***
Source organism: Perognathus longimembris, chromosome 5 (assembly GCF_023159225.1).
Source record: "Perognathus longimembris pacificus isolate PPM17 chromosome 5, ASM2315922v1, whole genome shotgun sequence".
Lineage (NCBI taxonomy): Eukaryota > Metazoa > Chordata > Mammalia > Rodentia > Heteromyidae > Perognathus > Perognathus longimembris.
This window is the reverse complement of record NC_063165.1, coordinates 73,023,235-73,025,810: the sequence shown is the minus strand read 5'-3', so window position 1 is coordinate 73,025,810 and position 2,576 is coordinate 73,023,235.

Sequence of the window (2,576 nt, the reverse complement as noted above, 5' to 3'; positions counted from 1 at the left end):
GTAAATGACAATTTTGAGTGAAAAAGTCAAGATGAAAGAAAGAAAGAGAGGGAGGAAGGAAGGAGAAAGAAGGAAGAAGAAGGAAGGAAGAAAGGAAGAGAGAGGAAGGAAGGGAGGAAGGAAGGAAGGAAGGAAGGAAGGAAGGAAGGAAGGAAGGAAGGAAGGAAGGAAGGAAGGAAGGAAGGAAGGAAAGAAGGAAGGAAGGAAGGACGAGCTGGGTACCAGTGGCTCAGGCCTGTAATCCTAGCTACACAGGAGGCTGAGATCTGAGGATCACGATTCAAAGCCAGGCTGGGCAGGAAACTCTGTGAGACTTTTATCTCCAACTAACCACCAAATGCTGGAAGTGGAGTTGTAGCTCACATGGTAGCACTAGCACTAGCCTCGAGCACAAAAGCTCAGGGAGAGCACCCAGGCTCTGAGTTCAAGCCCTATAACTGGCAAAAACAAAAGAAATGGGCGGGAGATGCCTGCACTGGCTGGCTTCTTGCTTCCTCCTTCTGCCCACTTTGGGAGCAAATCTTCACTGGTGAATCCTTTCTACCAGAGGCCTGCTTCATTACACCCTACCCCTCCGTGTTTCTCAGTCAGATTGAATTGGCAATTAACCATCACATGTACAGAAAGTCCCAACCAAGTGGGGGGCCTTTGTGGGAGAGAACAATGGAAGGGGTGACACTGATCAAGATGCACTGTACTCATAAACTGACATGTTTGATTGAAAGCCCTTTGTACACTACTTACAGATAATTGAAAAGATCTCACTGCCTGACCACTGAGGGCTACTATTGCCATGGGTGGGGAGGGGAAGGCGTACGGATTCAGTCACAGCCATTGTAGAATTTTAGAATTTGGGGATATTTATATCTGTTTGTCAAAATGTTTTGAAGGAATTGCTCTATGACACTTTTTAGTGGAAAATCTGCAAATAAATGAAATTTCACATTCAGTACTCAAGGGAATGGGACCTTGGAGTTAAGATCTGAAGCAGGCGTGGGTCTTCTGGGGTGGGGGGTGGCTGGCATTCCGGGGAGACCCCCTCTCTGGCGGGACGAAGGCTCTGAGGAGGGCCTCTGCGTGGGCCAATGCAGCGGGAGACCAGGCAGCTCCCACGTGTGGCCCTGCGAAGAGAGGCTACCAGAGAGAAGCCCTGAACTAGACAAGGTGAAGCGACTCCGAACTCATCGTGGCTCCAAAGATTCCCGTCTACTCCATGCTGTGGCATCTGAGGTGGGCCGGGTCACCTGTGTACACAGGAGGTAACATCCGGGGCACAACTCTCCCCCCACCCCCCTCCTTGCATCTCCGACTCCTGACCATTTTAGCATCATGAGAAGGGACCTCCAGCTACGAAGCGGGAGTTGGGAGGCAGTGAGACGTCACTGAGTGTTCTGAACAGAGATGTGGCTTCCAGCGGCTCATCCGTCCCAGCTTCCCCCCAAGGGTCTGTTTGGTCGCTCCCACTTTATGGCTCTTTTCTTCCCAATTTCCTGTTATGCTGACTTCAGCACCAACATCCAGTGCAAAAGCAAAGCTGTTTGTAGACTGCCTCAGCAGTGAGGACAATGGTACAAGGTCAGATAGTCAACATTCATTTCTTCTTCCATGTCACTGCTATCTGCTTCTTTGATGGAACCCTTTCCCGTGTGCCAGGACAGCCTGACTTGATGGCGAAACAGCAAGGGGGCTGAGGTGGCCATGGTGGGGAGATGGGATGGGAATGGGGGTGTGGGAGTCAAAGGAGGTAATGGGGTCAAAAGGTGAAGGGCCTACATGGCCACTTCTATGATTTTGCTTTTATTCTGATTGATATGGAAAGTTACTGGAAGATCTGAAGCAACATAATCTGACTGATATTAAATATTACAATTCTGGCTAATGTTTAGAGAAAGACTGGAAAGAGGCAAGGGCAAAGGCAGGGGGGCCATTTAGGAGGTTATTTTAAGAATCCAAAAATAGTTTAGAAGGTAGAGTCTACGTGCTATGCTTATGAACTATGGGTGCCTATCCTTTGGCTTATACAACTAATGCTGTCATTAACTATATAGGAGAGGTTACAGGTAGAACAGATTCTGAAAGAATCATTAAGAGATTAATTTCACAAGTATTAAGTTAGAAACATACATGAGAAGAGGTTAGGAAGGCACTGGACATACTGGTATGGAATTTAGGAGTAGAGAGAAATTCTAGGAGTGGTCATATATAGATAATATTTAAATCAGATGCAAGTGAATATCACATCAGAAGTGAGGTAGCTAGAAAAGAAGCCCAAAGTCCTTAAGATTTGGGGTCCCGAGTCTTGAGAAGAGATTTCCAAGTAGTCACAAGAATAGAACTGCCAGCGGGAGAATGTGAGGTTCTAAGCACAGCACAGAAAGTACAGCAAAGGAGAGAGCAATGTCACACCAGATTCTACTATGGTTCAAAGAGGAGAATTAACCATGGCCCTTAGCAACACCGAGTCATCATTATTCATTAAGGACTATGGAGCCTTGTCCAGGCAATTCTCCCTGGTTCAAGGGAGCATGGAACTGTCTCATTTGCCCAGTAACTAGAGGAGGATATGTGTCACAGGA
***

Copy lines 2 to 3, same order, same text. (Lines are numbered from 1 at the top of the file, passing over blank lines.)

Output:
Source record: "Perognathus longimembris pacificus isolate PPM17 chromosome 5, ASM2315922v1, whole genome shotgun sequence".
Lineage (NCBI taxonomy): Eukaryota > Metazoa > Chordata > Mammalia > Rodentia > Heteromyidae > Perognathus > Perognathus longimembris.